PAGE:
Having to use the GPIO extenders would be an issue. I will get some and test it when deployed and now that I know it is stable, I will be using it in some function around the house or outside. The other concern with the extensions would be the studs would not be long enough to secure the PoE Hat to the RPi.
Just a few days ago after I updated with a "apt full-upgrade" I tried the Raspberry Pi NoIR v2 camera with this setup. The PoE Hat had to be removed and the ribbon cable inserted into the RPi, which was not hard, but just was an extra step in getting it up and going. Then when I tried to use the camera with motion it would say it cannot access the camera. Also "raspistill" would not return to a command prompt or produce an image. So after much testing, re-inserting the ribbon, etc, I put the camera on another RPi 4 that I have and it worked fine. Not sure it is related to the PoE Hat, but someday soon I will find out. The reason I even tried this, is because of a project I need to get moving on now and I thought that the PoE RPi would be a perfect remote camera.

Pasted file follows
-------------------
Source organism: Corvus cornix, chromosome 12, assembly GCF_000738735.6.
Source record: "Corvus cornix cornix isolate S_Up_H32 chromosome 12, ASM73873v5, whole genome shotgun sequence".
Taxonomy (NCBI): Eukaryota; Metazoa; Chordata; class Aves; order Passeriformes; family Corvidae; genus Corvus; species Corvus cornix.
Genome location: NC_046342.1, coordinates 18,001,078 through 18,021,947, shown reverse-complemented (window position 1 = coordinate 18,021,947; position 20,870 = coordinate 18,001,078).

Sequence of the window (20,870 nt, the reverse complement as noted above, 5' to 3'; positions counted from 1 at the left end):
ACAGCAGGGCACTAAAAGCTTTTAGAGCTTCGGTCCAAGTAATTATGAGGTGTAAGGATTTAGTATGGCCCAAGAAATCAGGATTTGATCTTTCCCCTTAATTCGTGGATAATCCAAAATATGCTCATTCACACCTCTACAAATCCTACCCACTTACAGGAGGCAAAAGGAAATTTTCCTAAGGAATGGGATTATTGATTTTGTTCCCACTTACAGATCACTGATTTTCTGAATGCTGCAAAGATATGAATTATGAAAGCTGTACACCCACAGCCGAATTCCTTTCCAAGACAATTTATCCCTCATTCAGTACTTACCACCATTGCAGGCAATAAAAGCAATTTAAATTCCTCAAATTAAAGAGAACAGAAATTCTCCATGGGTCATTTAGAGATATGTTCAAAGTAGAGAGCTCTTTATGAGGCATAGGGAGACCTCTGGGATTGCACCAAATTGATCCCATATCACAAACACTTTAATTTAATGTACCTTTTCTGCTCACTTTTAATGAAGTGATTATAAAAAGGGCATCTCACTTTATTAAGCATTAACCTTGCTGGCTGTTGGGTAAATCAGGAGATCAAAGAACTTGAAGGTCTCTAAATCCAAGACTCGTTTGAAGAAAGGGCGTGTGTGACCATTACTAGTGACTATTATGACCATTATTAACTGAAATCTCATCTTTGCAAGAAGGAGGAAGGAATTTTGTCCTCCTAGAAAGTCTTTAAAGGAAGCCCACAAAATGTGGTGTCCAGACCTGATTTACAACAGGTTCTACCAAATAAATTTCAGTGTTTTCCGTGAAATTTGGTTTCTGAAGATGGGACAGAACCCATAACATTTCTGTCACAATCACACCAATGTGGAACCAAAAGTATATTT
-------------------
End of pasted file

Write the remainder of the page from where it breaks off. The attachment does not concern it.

All in all the PoE Hat is a great addition to the RPi and I feel would have some very good use cases. One of them that I would be interested in is a small weather station mounted in a remote location or on my tower. It would be nice to have to only run an Ethernet cable to the station. Another would be the one I mentioned already and that would be a remote camera.
Again, but thank you to Element14 for the chance to road test this PoE Hat and the Raspberry Pi 4B. I will be using it for future projects and will share how that goes. If I can get it to work with my NoIR Camera, then maybe it will be used for that project. That project will be a garden defense project. The deer at all my bean plants last year, so this year I thought it would be good to have a camera to detect deer and when detected trigger a device to drive them away. This should get fun! I was thinking Motion or TensorFlow for seeing the deer!